Since opening in 2018, Bartolo in Surry Hills – managed by Jared Merlino, who is also behind Kittyhawk, The Lobo and Big Poppa’s – has gone through a few changes. In 2019, the then restaurant dropped the word “Caffe” from its name and installed a bar. In 2020, after the lockdown, the Italian restaurant switched again, removing its coffee machine and transforming it into an evening wine bar.
Now it is undergoing another change: it has hired a new chef. Liam Driscoll was the founding chef at Big Poppa’s, which has been acclaimed for its late-night crowds, extensive wine list, and pappardelle with lamb ragu (a dish you can thank Driscoll for). Before going into Big Poppa’s kitchen, Driscoll worked on the pans at Pendolino in The Strand Arcade – so you know he has some seriously good Italian cooking pedigree. On his new menu you can expect dishes such as king prawns in preserved lemon-and-caper butter, ruffled mafaldine pasta with winter vegetables and goat curd, and a Piemonte-style beef tartare.
Here’s what Driscoll has in store for Bartolo (and it involves another ragu pappardelle).
What is your new job title?
Chef. My role covers all aspects of running a commercial kitchen – from directing, leading and guiding the kitchen team, creating and delivering new menu ideas and concepts, to the more mundane but essential math and everything else in between.
Why did you decide to move to Bartolo?
I had ended up at Big Poppa’s as a chef at the end of 2021 and was in between jobs, a bit of freelance work, when Jared [Merlino] hit me with the offer to take over Bartolo. I have always enjoyed the atmosphere and style of food and dining there, I know the business and have an established positive relationship with the management. I was looking for a new challenge, so it was really a no-brainer.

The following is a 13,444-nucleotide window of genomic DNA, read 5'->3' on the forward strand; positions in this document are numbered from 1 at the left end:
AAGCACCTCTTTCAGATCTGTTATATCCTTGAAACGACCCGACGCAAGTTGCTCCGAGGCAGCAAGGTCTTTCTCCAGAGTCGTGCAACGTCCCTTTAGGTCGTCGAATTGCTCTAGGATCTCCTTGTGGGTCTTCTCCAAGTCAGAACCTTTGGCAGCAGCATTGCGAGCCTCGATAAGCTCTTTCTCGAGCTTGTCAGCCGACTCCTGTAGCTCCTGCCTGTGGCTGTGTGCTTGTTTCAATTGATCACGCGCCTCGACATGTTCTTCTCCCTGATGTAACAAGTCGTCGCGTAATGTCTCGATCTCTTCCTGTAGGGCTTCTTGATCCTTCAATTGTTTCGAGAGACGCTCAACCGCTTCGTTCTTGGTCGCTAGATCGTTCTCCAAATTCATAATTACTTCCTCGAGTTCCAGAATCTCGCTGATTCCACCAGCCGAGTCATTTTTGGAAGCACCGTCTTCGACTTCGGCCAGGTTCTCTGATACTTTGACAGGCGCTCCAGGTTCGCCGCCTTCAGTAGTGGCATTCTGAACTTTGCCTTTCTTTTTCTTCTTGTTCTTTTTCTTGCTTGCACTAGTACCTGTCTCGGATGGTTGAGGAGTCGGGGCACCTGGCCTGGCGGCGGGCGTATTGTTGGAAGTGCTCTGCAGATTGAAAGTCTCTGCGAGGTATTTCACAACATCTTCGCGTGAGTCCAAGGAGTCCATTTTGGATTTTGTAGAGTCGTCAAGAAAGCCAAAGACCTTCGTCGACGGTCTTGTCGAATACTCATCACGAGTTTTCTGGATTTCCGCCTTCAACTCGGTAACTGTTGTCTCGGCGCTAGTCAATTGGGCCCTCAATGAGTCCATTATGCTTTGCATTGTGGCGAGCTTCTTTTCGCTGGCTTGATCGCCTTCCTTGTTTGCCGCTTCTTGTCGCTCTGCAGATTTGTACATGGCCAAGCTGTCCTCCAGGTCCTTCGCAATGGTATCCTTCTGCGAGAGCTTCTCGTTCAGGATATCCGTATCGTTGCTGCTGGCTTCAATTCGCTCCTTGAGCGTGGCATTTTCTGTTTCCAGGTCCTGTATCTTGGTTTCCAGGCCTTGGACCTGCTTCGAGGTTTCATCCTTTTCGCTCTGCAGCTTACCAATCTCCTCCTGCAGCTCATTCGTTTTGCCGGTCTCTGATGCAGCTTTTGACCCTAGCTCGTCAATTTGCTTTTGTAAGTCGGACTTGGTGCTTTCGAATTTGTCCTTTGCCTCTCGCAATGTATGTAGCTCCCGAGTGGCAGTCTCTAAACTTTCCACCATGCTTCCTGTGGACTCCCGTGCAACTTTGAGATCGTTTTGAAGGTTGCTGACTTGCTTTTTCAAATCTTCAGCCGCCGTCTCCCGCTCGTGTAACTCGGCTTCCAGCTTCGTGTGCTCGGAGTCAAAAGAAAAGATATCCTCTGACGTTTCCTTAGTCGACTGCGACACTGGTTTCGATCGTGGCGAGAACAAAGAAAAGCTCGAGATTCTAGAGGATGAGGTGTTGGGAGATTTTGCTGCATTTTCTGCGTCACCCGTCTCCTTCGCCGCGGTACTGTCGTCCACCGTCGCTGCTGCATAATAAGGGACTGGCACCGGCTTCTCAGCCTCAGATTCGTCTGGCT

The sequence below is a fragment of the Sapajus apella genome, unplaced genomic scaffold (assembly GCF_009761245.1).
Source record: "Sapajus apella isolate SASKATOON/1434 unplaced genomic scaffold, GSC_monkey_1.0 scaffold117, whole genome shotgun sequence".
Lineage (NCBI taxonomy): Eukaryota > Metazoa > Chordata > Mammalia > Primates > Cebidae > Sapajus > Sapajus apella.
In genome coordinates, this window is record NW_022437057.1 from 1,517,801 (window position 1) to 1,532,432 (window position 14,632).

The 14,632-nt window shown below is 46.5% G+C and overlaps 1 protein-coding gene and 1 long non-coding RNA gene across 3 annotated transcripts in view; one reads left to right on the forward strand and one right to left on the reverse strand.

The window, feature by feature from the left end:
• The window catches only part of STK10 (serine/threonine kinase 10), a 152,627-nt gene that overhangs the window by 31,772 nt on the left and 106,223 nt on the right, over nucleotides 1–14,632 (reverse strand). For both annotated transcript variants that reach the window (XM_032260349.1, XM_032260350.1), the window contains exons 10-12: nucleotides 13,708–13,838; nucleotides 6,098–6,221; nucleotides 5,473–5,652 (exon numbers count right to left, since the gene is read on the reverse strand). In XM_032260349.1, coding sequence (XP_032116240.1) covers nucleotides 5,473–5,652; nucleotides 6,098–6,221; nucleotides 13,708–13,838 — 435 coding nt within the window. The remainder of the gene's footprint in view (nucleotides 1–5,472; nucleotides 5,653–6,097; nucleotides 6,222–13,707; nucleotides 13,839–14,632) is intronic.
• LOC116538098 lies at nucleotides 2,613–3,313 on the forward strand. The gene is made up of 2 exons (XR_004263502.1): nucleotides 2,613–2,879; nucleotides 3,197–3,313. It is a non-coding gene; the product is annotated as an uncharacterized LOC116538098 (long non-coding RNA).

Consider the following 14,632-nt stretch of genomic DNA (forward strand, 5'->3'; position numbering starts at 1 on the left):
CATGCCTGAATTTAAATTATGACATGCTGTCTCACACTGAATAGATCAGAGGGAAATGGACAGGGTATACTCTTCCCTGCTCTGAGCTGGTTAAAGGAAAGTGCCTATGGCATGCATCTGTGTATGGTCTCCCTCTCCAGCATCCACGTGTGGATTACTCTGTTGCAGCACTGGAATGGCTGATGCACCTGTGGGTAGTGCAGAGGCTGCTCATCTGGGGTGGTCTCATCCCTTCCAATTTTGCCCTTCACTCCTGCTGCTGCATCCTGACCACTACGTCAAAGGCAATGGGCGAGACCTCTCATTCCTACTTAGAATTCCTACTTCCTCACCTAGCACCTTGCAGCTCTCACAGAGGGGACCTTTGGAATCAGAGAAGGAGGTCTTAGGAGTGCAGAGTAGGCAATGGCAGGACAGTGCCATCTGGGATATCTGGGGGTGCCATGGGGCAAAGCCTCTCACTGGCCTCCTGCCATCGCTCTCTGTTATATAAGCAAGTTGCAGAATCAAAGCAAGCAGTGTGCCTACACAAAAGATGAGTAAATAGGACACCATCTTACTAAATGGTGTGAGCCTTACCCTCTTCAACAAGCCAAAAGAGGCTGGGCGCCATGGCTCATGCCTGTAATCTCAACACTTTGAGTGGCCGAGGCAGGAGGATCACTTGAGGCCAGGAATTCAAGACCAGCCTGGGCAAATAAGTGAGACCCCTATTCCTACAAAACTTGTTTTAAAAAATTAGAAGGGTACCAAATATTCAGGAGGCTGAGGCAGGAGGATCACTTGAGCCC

Do you have any fun plans or ideas for your new role?
I think I’m here to move the business forward and have fun doing it. The long-term plan is for the group to expand and hopefully I will be in a position to evolve my role into a group role in the future.
Do you bring dishes or ideas that you are known for?
I wouldn’t say I’ll bring certain dishes-ideas, sure. I want to keep the products fresh and seasonal and the menu is constantly evolving. One thing you’ll see during the colder months is a rich ragu of slow-braised wagyu shank served with pappardelle, so I guess that’s something akin to Big Poppa’s famous lamb ragu.
Will we see any cool ideas or dishes that will please guests?
I really like to use a few non-traditional Italian ingredients in my dishes at the moment. Premium Japanese stuff like junmai su (Japanese rice vinegar) and shiro shoyu (white soy), and Chinese ingredients like Chinkiang vinegar and Shaoxing wine.
I wouldn’t call it fusion as these ingredients aren’t really prominent – they are used in my dishes to amplify and add flavor and umami rather than stand out and overpower. I’d say the dish this stands out the most is a tuna crudo that I’ve had. I’m currently getting an incredibly fresh, soft, and buttery yellowfin tuna and serving it raw, simply dressed with black rice vinegar and some great extra virgin olive oil from pressed mandarin, so I hope that’s exciting.